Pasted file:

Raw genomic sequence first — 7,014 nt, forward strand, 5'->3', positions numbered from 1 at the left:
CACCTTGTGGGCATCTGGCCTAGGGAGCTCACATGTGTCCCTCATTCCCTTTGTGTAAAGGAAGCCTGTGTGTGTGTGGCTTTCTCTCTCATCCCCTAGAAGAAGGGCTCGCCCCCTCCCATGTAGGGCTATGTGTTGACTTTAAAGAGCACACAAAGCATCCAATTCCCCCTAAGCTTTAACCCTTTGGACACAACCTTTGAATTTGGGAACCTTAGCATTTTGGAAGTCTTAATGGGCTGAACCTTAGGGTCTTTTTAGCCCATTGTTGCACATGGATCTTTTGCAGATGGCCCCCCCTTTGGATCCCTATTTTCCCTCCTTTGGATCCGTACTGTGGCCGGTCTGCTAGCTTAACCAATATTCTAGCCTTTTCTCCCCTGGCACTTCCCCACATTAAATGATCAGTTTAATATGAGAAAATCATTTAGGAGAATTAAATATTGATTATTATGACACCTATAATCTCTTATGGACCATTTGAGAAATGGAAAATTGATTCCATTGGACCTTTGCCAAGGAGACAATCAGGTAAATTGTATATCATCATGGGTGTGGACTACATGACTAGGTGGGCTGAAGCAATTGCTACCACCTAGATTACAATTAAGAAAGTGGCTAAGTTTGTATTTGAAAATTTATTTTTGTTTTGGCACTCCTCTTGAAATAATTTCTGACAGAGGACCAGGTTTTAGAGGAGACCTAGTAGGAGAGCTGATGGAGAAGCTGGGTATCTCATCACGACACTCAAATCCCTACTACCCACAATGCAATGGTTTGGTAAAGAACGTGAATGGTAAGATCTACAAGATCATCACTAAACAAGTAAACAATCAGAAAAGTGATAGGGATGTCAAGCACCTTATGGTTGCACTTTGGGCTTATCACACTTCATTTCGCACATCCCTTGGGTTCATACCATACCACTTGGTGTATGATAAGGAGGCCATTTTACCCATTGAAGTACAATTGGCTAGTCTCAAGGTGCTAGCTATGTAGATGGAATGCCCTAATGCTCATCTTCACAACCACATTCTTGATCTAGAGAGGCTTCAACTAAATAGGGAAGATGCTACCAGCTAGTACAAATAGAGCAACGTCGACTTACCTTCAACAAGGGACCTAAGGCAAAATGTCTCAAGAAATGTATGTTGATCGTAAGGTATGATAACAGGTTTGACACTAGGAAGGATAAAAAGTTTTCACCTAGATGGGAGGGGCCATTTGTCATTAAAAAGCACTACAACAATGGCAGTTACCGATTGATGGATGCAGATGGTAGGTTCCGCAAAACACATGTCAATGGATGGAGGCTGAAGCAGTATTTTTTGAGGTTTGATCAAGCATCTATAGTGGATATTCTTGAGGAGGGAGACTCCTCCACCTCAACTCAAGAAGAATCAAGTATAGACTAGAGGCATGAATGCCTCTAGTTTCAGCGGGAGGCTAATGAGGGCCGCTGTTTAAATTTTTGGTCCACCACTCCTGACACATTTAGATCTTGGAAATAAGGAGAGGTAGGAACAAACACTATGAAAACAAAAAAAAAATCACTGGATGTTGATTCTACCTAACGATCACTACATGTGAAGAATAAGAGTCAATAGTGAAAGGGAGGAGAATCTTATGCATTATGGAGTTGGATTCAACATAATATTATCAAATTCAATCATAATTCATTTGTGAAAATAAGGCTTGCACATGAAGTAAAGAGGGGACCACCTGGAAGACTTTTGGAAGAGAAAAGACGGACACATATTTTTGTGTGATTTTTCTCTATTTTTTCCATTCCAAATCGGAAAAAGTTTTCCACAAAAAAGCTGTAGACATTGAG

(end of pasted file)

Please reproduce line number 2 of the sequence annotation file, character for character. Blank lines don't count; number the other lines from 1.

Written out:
CACCTTGTGGGCATCTGGCCTAGGGAGCTCACATGTGTCCCTCATTCCCTTTGTGTAAAGGAAGCCTGTGTGTGTGTGGCTTTCTCTCTCATCCCCTAGAAGAAGGGCTCGCCCCCTCCCATGTAGGGCTATGTGTTGACTTTAAAGAGCACACAAAGCATCCAATTCCCCCTAAGCTTTAACCCTTTGGACACAACCTTTGAATTTGGGAACCTTAGCATTTTGGAAGTCTTAATGGGCTGAACCTTAGGGTCTTTTTAGCCCATTGTTGCACATGGATCTTTTGCAGATGGCCCCCCCTTTGGATCCCTATTTTCCCTCCTTTGGATCCGTACTGTGGCCGGTCTGCTAGCTTAACCAATATTCTAGCCTTTTCTCCCCTGGCACTTCCCCACATTAAATGATCAGTTTAATATGAGAAAATCATTTAGGAGAATTAAATATTGATTATTATGACACCTATAATCTCTTATGGACCATTTGAGAAATGGAAAATTGATTCCATTGGACCTTTGCCAAGGAGACAATCAGGTAAATTGTATATCATCATGGGTGTGGACTACATGACTAGGTGGGCTGAAGCAATTGCTACCACCTAGATTACAATTAAGAAAGTGGCTAAGTTTGTATTTGAAAATTTATTTTTGTTTTGGCACTCCTCTTGAAATAATTTCTGACAGAGGACCAGGTTTTAGAGGAGACCTAGTAGGAGAGCTGATGGAGAAGCTGGGTATCTCATCACGACACTCAAATCCCTACTACCCACAATGCAATGGTTTGGTAAAGAACGTGAATGGTAAGATCTACAAGATCATCACTAAACAAGTAAACAATCAGAAAAGTGATAGGGATGTCAAGCACCTTATGGTTGCACTTTGGGCTTATCACACTTCATTTCGCACATCCCTTGGGTTCATACCATACCACTTGGTGTATGATAAGGAGGCCATTTTACCCATTGAAGTACAATTGGCTAGTCTCAAGGTGCTAGCTATGTAGATGGAATGCCCTAATGCTCATCTTCACAACCACATTCTTGATCTAGAGAGGCTTCAACTAAATAGGGAAGATGCTACCAGCTAGTACAAATAGAGCAACGTCGACTTACCTTCAACAAGGGACCTAAGGCAAAATGTCTCAAGAAATGTATGTTGATCGTAAGGTATGATAACAGGTTTGACACTAGGAAGGATAAAAAGTTTTCACCTAGATGGGAGGGGCCATTTGTCATTAAAAAGCACTACAACAATGGCAGTTACCGATTGATGGATGCAGATGGTAGGTTCCGCAAAACACATGTCAATGGATGGAGGCTGAAGCAGTATTTTTTGAGGTTTGATCAAGCATCTATAGTGGATATTCTTGAGGAGGGAGACTCCTCCACCTCAACTCAAGAAGAATCAAGTATAGACTAGAGGCATGAATGCCTCTAGTTTCAGCGGGAGGCTAATGAGGGCCGCTGTTTAAATTTTTGGTCCACCACTCCTGACACATTTAGATCTTGGAAATAAGGAGAGGTAGGAACAAACACTATGAAAACAAAAAAAAAATCACTGGATGTTGATTCTACCTAACGATCACTACATGTGAAGAATAAGAGTCAATAGTGAAAGGGAGGAGAATCTTATGCATTATGGAGTTGGATTCAACATAATATTATCAAATTCAATCATAATTCATTTGTGAAAATAAGGCTTGCACATGAAGTAAAGAGGGGACCACCTGGAAGACTTTTGGAAGAGAAAAGACGGACACATATTTTTGTGTGATTTTTCTCTATTTTTTCCATTCCAAATCGGAAAAAGTTTTCCACAAAAAAGCTGTAGACATTGAG